John McKechnie, a spokesman for the National Credit Union Administration, said that during the 10-year period when his agency charged no premiums, few complaints were heard. “When the sun was shining, nobody wanted to pay more,’’ he said. Asked how consumers will be affected by the new fee, he predicted the cost will be passed along in the form of slightly lower interest rates to depositors with savings accounts, among other measures.

Similarly, the Federal Deposit Insurance Corp., which charged no premiums to most banks from 1996 to 2006, saw its insurance fund plummet in value this year. Congress had long refused to grant permission to the agency to substantially raise its premiums, despite pleas from agency officials.

In 2001, the agency’s then-chairman, Donna Tanoue, testified before Congress that the system was in danger. She reported that 900 newly chartered banks “have never paid premiums.’’

It wasn’t until 2006 that the agency received congressional approval to raise premiums on all banks. But in the aftermath of the 2008-09 financial meltdown, the agency declared that the fund was near the breaking point and announced it would sharply raise premiums on all banks. The agency has said it may need to borrow up to $500 billion from the government to take over failed banks, up from the existing borrowing authority of $30 billion.

Congress recently gave the agency the authority to raise fees to make up for the shortfall. But after complaints from the banking lobby, the agency cushioned the blow by announcing that it would charge higher fees on banks that are considered the riskiest, and lower fees on those considered safest.

The Securities Investor Protection Corp., a private, nonprofit firm created by Congress that charged brokerages only $150 per year to insure each account for up to $500,000, now faces the possibility that its insurance fund might be depleted by the Bernard Madoff scandal alone. As a result, it recently raised its rate to 0.25 percent of each brokerage firm’s net operating revenues, meaning the annual charge at some brokerage could increase from a flat $150 to millions of dollars.

Representative Barney Frank, the chairman of the House Financial Services Committee, which has oversight of the banking, credit union, and brokerage insurance agencies, defended the decision by Congress to allow the bank and credit union agencies to charge little or nothing in premiums for many years. He said that members of Congress were convinced that there was enough money in the insurance funds.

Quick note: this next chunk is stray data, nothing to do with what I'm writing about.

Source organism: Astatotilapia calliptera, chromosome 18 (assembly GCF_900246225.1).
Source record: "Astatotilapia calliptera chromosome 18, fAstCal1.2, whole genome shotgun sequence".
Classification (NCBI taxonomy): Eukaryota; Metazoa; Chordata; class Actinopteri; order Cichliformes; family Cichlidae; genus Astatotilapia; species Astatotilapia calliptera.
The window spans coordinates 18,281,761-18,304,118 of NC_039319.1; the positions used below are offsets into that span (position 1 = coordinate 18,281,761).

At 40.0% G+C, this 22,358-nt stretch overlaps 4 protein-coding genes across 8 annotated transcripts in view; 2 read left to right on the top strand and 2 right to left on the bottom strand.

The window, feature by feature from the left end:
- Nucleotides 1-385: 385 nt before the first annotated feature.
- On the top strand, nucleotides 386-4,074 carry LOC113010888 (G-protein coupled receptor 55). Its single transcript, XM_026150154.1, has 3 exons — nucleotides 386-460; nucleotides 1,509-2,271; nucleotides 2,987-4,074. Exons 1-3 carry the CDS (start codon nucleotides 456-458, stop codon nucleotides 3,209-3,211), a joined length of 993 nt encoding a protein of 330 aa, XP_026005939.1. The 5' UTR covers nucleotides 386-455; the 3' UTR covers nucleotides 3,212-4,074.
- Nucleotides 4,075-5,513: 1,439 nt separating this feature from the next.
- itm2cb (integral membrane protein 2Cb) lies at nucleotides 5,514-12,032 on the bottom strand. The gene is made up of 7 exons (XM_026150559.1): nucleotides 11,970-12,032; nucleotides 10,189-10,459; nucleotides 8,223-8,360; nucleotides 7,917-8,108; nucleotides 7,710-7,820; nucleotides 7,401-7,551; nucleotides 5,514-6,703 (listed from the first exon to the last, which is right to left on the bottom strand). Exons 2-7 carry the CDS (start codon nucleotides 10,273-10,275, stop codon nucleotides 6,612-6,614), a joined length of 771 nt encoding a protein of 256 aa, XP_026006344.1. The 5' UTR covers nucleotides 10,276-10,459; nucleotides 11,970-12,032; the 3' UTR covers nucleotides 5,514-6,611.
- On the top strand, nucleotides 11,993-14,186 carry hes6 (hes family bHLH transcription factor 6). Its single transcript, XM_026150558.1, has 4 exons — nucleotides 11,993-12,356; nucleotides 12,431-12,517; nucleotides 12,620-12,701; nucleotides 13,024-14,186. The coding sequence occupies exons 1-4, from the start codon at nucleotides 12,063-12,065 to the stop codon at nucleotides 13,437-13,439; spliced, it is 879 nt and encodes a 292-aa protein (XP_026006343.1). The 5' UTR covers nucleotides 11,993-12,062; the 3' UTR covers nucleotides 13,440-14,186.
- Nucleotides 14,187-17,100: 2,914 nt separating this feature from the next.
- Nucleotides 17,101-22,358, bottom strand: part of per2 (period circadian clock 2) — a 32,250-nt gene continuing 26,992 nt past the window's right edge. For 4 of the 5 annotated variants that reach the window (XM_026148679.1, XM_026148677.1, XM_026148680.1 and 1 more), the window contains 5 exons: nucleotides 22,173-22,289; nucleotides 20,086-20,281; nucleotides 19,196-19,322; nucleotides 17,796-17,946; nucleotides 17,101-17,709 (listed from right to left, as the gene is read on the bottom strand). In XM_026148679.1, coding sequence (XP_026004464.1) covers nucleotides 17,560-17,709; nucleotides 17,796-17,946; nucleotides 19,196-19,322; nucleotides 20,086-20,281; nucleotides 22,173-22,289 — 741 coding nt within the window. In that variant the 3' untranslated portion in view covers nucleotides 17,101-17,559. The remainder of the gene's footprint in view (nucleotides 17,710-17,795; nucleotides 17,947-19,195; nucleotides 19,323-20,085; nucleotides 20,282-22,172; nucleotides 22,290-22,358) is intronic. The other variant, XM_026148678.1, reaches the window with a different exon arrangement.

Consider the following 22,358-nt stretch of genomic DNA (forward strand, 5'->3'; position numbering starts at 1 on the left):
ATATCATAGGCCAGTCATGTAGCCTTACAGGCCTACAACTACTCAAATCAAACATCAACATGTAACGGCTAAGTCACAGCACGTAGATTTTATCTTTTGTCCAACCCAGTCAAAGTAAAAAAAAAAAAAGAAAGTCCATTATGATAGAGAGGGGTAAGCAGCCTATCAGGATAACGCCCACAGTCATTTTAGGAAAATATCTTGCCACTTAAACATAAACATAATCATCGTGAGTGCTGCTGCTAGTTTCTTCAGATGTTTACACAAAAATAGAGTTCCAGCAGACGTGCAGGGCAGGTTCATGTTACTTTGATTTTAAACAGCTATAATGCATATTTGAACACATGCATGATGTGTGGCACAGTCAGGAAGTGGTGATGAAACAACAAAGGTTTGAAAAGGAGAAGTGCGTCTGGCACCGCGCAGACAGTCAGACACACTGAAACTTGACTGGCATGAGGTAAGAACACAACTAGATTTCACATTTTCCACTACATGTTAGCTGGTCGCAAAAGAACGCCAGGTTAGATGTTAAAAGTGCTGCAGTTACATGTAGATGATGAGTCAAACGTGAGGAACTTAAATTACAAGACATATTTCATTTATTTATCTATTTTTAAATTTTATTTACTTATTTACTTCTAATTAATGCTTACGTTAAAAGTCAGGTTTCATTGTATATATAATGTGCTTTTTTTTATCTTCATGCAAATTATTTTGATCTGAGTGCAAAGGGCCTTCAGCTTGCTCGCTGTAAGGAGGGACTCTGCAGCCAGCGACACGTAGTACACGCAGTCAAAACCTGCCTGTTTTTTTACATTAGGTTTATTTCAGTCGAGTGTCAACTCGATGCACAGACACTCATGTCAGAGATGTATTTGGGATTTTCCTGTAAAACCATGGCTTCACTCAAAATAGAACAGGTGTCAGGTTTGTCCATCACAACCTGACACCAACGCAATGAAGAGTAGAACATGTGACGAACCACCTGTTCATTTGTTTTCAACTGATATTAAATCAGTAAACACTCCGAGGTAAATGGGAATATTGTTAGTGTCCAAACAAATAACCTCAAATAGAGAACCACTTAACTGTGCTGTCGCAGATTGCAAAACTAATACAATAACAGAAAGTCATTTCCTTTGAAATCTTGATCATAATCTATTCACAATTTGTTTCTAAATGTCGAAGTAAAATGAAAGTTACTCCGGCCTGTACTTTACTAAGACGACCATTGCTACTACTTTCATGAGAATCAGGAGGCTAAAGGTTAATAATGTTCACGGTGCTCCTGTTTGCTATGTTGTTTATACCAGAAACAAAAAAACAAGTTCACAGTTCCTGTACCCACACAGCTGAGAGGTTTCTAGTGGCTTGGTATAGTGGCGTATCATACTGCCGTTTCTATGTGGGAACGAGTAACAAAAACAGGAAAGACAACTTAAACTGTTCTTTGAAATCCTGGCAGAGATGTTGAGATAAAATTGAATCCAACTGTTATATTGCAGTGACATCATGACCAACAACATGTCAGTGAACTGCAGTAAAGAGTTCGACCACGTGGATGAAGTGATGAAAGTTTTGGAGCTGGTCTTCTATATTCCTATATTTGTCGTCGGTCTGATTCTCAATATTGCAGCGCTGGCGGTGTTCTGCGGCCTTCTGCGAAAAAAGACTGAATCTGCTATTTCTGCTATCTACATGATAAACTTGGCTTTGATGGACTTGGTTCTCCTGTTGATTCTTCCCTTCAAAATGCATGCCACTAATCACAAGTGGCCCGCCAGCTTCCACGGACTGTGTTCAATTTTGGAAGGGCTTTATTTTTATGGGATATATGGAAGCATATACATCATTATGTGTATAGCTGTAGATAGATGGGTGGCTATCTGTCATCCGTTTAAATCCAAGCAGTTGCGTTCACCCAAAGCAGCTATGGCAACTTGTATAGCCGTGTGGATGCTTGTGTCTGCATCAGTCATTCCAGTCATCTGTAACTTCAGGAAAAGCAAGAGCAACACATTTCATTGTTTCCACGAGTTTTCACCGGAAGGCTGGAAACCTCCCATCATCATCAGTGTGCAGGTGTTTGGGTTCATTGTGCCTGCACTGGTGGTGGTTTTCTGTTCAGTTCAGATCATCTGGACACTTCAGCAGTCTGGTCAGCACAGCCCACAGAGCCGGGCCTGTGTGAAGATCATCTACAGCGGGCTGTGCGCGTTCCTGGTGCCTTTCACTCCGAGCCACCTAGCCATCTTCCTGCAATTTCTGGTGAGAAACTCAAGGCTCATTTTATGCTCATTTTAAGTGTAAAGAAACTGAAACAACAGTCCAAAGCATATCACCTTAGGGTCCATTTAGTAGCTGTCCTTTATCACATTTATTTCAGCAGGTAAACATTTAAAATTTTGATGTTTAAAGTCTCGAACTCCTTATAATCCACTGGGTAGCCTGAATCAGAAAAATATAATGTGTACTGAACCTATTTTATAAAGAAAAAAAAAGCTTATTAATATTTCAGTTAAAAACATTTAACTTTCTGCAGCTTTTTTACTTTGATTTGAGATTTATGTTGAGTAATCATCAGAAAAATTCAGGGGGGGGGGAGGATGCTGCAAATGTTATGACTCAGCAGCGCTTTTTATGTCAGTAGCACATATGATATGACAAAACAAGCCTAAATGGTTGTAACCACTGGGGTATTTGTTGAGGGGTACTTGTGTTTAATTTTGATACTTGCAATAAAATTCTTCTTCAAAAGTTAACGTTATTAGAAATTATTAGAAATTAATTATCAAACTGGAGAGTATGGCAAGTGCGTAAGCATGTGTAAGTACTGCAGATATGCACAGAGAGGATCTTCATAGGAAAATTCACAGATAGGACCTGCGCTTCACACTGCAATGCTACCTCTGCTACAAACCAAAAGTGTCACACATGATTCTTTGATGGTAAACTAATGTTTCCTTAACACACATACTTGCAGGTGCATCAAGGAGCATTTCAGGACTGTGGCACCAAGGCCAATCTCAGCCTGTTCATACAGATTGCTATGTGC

Frank bristled when asked whether Congress is in the position of authorizing hikes in premiums now to make up for past mistakes. “What harm has come from the fact that we didn’t have the premiums then?’’ he asked. He said that Congress has found ways to spread out the impact of the new fees, minimizing the burdens on consumers.

Frank’s view was challenged by Biggs, the American Enterprise scholar, who previously served as a House aide and a deputy commissioner of the Social Security Administration.

“I think ultimately it has to come to Congress,’’ Biggs said. “The goal is to get things right before you have a crisis. What you’d like is foresight from your representatives and their staff.’’

Biggs said that Congress should undertake a broad review of the insurance agencies. He said two top priorities should be to set premiums that are closer to what would be charged by private insurers, and to insulate Congress from industry lobbyists pushing for the lowest-possible fees.

The Pension Benefit Guaranty Corp. has not said how it will make up for a $33 billion deficit in its insurance fund. The agency, which insures the pensions of 44 million Americans, has failed in past efforts to get congressional approval to charge higher premiums on private pension plans that have the riskiest investments.

As a result, one study found that its premiums are one-sixth of what would be privately charged for the same insurance.

The agency is examining whether to follow the lead of other government-created insurance agencies and seek congressional approval to raise premiums beyond the current allowance for inflation adjustment.

But action has been delayed because President Obama has not nominated a director, and the agency’s board, made up of three Cabinet secretaries, has not met for 16 months.

Michael Kranish can be reached at kranish@globe.com